Transition of the Bulgarian Economy: 1990-1997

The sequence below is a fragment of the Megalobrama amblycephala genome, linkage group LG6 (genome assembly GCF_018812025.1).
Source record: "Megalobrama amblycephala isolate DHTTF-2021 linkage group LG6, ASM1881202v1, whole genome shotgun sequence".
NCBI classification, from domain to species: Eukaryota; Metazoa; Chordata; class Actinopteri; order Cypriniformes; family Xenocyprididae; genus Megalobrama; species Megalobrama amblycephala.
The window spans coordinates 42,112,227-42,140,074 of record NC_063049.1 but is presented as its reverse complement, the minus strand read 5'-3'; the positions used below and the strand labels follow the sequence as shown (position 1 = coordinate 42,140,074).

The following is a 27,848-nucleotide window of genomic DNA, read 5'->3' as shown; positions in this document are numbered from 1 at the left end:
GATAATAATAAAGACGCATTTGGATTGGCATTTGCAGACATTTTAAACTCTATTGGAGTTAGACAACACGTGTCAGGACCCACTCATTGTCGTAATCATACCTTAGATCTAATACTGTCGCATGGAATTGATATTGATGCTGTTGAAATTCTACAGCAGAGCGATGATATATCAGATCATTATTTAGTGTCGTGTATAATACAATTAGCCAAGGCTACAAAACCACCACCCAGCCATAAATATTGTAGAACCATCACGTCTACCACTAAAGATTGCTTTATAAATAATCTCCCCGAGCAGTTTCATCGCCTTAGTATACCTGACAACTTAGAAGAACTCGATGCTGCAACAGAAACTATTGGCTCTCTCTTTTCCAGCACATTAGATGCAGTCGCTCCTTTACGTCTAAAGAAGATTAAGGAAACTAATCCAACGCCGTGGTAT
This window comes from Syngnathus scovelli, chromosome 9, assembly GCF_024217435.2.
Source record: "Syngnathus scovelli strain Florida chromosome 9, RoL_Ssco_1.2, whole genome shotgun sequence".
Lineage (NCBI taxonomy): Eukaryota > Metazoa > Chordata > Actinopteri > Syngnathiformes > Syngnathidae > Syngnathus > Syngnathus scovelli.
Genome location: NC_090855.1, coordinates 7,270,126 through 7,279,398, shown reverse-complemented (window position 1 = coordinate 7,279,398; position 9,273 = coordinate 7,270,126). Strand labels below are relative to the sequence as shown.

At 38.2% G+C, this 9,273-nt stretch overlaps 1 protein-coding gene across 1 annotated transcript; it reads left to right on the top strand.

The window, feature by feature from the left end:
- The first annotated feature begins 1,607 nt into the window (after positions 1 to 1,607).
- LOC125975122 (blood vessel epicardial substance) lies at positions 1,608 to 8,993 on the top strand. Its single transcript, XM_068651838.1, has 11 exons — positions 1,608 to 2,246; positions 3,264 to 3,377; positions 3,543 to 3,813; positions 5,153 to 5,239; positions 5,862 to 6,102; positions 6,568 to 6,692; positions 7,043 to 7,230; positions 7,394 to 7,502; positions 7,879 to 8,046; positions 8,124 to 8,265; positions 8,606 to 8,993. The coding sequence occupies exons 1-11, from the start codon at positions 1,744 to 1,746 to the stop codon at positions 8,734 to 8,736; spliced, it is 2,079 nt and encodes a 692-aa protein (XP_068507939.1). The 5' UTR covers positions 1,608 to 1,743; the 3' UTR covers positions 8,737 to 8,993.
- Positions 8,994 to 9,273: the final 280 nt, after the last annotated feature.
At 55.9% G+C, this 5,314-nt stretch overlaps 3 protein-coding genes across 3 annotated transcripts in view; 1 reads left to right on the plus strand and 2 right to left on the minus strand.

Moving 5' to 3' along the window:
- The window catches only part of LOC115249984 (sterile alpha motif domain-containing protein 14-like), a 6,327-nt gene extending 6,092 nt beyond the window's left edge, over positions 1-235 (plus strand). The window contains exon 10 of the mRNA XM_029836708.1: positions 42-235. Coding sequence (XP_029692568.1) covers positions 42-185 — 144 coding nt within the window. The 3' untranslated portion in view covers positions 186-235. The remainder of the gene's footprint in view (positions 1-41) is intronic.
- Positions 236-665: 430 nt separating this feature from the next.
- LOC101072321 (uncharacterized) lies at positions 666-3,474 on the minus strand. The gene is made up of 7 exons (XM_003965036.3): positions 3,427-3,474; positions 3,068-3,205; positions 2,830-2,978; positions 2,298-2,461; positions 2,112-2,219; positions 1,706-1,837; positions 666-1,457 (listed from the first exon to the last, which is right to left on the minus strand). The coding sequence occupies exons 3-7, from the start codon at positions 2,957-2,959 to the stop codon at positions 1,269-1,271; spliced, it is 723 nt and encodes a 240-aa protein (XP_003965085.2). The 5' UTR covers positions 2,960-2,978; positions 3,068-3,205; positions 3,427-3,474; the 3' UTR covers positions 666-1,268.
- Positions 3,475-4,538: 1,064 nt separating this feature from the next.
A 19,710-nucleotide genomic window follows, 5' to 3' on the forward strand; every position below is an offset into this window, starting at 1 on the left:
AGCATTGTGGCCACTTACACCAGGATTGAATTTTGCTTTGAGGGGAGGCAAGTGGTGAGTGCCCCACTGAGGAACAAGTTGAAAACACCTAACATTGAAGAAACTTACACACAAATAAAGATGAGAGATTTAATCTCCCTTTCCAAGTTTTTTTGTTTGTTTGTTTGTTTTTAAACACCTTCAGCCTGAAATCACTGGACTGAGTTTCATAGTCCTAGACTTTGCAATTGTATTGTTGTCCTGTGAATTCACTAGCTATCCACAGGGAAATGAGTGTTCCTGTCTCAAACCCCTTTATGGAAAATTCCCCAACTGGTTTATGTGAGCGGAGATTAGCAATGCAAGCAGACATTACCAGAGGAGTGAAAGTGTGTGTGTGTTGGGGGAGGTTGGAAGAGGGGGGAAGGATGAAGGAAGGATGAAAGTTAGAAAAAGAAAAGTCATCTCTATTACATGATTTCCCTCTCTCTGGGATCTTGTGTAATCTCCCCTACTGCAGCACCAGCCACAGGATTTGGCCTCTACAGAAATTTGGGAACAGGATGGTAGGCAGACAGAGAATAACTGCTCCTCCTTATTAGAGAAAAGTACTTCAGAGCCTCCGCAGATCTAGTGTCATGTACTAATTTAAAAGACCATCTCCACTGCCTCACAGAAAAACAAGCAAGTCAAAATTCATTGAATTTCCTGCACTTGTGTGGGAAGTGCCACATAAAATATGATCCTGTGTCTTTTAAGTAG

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Transition of the Bulgarian Economy: 1990-1997 The immense political and economic changes in Central and Eastern Europe have created a variety of unique transition economies. Each country controlling its own development without fully understanding the implications of the monetary and fiscal macroeconomic policies it yields. Bulgaria in particular has had mixed results. A 1992 OECD Economic Assessment of Bulgaria described “shock therapeitic” reform programs that included the abolition of central planning, the liberalization of most prices, and opening more markets to foreign trade. While the survey concluded that “much has been achieved in extremely difficult circumstances,” by 1997, economic stability had not been realized. Since 1989, several governments have presided, the banking system has virtually collapsed, GDP has significantly declined along with the lev, inflation is rampant, and economic policies fail to generate confidence. However, Bulgaria’s economic performance is decidedly “middle of the road” when compared to other transitioning economies. Declines in output and average real income are much greater and unemployment and inflation much higher than the Visegrad group and Baltic Republics though often better than Ukraine, Belarus, and the Russian Republics. Many of Bulgaria’s current economic problems can be traced to economic conditions at the start of its transition. Heavy reliance on CMEA markets devastated the country , more so than any other country. Compared to GDP, over 60% of its imports and exports were orientated to the CMEA market. COMECON’s collapsed devastated Bulgaria, causing large initial declines in GDP and increases in unemployment. This event necessitated the complete restructuring of the modes of production. The complete upheaval of the Bulgarian economy forced a suspension of payments to foreign debts making it practically impossible to attract foreign/western investment to restructure the economy. Current economic instability is due to the lack of decisive economic policy from the seven successive governments following the fall of Todor Zhivkiv the former Communist Party leader in 1989. While each succeeding government has remained committed to economic transition, their policies have lacked cohesion over important controversies such as privatization, subsidies, co-operation with IFIs, and foreign investment. The result of the different policies have resulted in much change but little progress with measures dealing with “soft budget” enterprises and banks, privitisation of state assets, and attraction of foreign investment. Ripples from the discontinuity of Bulgarian economic policy are evident in the rapidly accumulating domestic debt, payment arrears, and the continual refinancing of inefficiently run commercial banks.

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